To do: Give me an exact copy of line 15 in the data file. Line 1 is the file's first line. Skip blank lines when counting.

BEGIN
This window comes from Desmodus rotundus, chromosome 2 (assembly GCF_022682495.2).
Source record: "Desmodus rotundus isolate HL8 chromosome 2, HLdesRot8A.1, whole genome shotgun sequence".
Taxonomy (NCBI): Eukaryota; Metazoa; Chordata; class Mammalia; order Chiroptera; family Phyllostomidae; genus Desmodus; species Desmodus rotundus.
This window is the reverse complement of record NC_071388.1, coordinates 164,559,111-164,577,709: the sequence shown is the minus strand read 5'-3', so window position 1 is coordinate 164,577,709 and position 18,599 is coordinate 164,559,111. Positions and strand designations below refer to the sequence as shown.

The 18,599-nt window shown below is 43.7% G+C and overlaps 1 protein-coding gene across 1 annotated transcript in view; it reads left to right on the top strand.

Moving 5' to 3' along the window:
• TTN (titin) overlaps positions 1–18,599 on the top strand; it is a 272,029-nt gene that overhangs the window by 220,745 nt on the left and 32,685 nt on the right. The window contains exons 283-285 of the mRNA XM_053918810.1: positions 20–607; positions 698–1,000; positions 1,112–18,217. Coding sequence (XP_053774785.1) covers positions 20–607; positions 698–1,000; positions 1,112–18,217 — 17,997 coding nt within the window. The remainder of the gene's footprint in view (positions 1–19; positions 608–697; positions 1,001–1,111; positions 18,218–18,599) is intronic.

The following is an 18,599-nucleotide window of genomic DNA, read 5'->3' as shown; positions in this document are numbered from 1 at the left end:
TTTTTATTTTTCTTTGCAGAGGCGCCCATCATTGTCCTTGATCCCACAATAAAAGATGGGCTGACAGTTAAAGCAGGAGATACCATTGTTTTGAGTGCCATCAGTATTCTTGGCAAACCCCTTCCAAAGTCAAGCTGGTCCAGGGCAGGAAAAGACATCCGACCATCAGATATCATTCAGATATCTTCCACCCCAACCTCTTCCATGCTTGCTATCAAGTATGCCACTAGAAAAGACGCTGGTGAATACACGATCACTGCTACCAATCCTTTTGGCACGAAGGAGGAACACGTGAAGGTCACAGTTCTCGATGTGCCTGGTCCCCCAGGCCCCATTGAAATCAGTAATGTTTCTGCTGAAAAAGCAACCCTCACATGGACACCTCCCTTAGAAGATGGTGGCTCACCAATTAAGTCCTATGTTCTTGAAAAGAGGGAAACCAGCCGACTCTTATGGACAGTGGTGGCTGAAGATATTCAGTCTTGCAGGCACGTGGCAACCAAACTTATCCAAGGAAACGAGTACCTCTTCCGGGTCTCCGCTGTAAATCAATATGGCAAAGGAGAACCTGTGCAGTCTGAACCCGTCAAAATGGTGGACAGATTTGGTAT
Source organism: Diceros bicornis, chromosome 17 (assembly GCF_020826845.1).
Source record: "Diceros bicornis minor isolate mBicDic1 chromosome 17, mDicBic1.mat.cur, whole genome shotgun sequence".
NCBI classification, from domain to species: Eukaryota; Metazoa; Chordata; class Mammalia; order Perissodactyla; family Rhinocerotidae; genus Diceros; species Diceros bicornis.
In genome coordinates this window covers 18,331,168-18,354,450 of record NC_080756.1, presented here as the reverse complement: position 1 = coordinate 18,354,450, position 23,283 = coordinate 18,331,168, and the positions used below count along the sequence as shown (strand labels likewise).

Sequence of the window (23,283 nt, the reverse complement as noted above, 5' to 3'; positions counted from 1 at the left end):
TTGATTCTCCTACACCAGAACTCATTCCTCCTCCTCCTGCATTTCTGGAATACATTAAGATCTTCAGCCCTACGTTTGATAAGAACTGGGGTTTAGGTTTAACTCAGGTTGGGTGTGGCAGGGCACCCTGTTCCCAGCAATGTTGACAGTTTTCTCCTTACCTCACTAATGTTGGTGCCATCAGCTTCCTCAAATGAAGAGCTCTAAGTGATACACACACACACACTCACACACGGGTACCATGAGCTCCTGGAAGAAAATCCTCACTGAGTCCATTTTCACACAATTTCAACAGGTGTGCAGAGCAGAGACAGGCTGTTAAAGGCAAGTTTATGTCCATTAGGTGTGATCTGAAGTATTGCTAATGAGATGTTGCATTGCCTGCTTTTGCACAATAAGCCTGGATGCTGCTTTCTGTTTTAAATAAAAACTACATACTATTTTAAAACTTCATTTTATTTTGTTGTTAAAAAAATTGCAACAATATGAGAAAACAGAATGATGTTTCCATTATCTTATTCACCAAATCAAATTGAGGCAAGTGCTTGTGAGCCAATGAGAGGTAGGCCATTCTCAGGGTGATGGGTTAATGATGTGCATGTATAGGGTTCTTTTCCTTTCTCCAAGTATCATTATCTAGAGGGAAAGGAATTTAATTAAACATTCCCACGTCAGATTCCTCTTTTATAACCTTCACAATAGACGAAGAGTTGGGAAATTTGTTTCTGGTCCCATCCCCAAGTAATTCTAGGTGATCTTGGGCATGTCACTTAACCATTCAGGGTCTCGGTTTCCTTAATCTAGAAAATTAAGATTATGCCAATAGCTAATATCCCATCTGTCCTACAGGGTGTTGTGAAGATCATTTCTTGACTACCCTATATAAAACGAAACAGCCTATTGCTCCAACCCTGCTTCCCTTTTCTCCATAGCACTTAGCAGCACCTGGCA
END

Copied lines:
TTGATTCTCCTACACCAGAACTCATTCCTCCTCCTCCTGCATTTCTGGAATACATTAAGATCTTCAGCCCTACGTTTGATAAGAACTGGGGTTTAGGTTTAACTCAGGTTGGGTGTGGCAGGGCACCCTGTTCCCAGCAATGTTGACAGTTTTCTCCTTACCTCACTAATGTTGGTGCCATCAGCTTCCTCAAATGAAGAGCTCTAAGTGATACACACACACACACTCACACACGGGTACCATGAGCTCCTGGAAGAAAATCCTCACTGAGTCCATTTTCACACAATTTCAACAGGTGTGCAGAGCAGAGACAGGCTGTTAAAGGCAAGTTTATGTCCATTAGGTGTGATCTGAAGTATTGCTAATGAGATGTTGCATTGCCTGCTTTTGCACAATAAGCCTGGATGCTGCTTTCTGTTTTAAATAAAAACTACATACTATTTTAAAACTTCATTTTATTTTGTTGTTAAAAAAATTGCAACAATATGAGAAAACAGAATGATGTTTCCATTATCTTATTCACCAAATCAAATTGAGGCAAGTGCTTGTGAGCCAATGAGAGGTAGGCCATTCTCAGGGTGATGGGTTAATGATGTGCATGTATAGGGTTCTTTTCCTTTCTCCAAGTATCATTATCTAGAGGGAAAGGAATTTAATTAAACATTCCCACGTCAGATTCCTCTTTTATAACCTTCACAATAGACGAAGAGTTGGGAAATTTGTTTCTGGTCCCATCCCCAAGTAATTCTAGGTGATCTTGGGCATGTCACTTAACCATTCAGGGTCTCGGTTTCCTTAATCTAGAAAATTAAGATTATGCCAATAGCTAATATCCCATCTGTCCTACAGGGTGTTGTGAAGATCATTTCTTGACTACCCTATATAAAACGAAACAGCCTATTGCTCCAACCCTGCTTCCCTTTTCTCCATAGCACTTAGCAGCACCTGGCA